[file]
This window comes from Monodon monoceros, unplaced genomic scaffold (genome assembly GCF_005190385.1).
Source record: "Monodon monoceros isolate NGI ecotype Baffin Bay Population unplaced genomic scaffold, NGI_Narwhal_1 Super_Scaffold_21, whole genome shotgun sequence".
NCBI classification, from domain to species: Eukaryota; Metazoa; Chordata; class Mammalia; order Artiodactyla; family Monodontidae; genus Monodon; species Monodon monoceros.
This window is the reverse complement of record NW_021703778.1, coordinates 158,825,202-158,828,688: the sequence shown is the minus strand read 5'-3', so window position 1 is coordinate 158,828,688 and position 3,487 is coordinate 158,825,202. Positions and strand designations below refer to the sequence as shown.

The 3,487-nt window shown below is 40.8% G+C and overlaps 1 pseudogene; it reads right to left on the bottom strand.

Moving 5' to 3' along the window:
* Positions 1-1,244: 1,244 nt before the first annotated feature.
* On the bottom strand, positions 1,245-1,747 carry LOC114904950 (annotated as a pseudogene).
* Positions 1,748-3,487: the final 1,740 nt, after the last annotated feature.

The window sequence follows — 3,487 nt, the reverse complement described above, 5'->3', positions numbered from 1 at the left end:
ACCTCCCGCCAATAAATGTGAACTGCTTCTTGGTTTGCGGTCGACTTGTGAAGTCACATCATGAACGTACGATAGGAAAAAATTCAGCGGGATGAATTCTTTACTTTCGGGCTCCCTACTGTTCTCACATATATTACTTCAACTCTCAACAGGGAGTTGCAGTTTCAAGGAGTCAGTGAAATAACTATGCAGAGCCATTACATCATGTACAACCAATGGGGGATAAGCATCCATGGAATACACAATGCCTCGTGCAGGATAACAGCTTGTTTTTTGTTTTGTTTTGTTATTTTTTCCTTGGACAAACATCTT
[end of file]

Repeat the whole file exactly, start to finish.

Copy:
This window comes from Monodon monoceros, unplaced genomic scaffold (genome assembly GCF_005190385.1).
Source record: "Monodon monoceros isolate NGI ecotype Baffin Bay Population unplaced genomic scaffold, NGI_Narwhal_1 Super_Scaffold_21, whole genome shotgun sequence".
NCBI classification, from domain to species: Eukaryota; Metazoa; Chordata; class Mammalia; order Artiodactyla; family Monodontidae; genus Monodon; species Monodon monoceros.
This window is the reverse complement of record NW_021703778.1, coordinates 158,825,202-158,828,688: the sequence shown is the minus strand read 5'-3', so window position 1 is coordinate 158,828,688 and position 3,487 is coordinate 158,825,202. Positions and strand designations below refer to the sequence as shown.

The 3,487-nt window shown below is 40.8% G+C and overlaps 1 pseudogene; it reads right to left on the bottom strand.

Moving 5' to 3' along the window:
* Positions 1-1,244: 1,244 nt before the first annotated feature.
* On the bottom strand, positions 1,245-1,747 carry LOC114904950 (annotated as a pseudogene).
* Positions 1,748-3,487: the final 1,740 nt, after the last annotated feature.

The window sequence follows — 3,487 nt, the reverse complement described above, 5'->3', positions numbered from 1 at the left end:
ACCTCCCGCCAATAAATGTGAACTGCTTCTTGGTTTGCGGTCGACTTGTGAAGTCACATCATGAACGTACGATAGGAAAAAATTCAGCGGGATGAATTCTTTACTTTCGGGCTCCCTACTGTTCTCACATATATTACTTCAACTCTCAACAGGGAGTTGCAGTTTCAAGGAGTCAGTGAAATAACTATGCAGAGCCATTACATCATGTACAACCAATGGGGGATAAGCATCCATGGAATACACAATGCCTCGTGCAGGATAACAGCTTGTTTTTTGTTTTGTTTTGTTATTTTTTCCTTGGACAAACATCTT